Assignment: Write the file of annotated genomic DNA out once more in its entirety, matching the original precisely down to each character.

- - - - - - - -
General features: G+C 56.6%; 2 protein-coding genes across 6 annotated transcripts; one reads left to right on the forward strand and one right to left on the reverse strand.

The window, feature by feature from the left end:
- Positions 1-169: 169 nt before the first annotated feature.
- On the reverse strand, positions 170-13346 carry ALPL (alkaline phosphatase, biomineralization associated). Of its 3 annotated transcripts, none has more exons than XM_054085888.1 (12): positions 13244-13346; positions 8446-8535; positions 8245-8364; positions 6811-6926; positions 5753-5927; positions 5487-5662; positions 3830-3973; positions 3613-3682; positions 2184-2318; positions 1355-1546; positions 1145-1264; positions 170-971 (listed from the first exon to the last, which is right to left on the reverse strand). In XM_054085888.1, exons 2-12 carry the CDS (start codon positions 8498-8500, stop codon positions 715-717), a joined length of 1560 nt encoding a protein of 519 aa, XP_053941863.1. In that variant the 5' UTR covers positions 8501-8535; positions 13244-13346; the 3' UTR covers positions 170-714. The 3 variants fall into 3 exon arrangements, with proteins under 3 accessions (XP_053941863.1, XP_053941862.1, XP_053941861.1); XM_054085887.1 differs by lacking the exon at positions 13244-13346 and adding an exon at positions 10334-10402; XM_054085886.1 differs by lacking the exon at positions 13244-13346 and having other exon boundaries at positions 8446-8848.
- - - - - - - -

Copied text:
General features: G+C 56.6%; 2 protein-coding genes across 6 annotated transcripts; one reads left to right on the forward strand and one right to left on the reverse strand.

The window, feature by feature from the left end:
- Positions 1-169: 169 nt before the first annotated feature.
- On the reverse strand, positions 170-13346 carry ALPL (alkaline phosphatase, biomineralization associated). Of its 3 annotated transcripts, none has more exons than XM_054085888.1 (12): positions 13244-13346; positions 8446-8535; positions 8245-8364; positions 6811-6926; positions 5753-5927; positions 5487-5662; positions 3830-3973; positions 3613-3682; positions 2184-2318; positions 1355-1546; positions 1145-1264; positions 170-971 (listed from the first exon to the last, which is right to left on the reverse strand). In XM_054085888.1, exons 2-12 carry the CDS (start codon positions 8498-8500, stop codon positions 715-717), a joined length of 1560 nt encoding a protein of 519 aa, XP_053941863.1. In that variant the 5' UTR covers positions 8501-8535; positions 13244-13346; the 3' UTR covers positions 170-714. The 3 variants fall into 3 exon arrangements, with proteins under 3 accessions (XP_053941863.1, XP_053941862.1, XP_053941861.1); XM_054085887.1 differs by lacking the exon at positions 13244-13346 and adding an exon at positions 10334-10402; XM_054085886.1 differs by lacking the exon at positions 13244-13346 and having other exon boundaries at positions 8446-8848.